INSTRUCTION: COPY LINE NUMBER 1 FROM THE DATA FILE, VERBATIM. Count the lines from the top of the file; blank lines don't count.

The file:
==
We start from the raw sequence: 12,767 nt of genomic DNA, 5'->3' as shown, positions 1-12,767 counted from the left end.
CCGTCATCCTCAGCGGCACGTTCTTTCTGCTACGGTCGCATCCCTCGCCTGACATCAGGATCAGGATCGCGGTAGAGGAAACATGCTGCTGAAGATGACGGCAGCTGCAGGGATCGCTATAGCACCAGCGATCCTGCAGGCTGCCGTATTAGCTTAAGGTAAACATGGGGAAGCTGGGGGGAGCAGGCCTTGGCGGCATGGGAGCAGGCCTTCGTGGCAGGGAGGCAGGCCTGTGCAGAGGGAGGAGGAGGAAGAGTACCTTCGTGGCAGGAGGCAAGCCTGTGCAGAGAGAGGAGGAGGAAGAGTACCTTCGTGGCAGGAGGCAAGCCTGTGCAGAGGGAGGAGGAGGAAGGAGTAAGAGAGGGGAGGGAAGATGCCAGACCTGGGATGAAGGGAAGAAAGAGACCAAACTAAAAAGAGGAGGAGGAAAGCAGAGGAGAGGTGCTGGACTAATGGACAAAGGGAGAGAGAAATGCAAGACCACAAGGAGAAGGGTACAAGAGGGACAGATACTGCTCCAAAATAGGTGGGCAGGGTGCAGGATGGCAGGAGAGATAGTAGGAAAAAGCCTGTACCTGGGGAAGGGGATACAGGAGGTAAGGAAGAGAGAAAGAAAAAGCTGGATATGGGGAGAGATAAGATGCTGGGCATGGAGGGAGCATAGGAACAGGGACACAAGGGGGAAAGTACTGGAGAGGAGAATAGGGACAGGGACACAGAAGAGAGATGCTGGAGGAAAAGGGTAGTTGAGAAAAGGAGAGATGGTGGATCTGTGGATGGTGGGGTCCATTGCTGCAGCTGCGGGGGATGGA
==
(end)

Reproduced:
We start from the raw sequence: 12,767 nt of genomic DNA, 5'->3' as shown, positions 1-12,767 counted from the left end.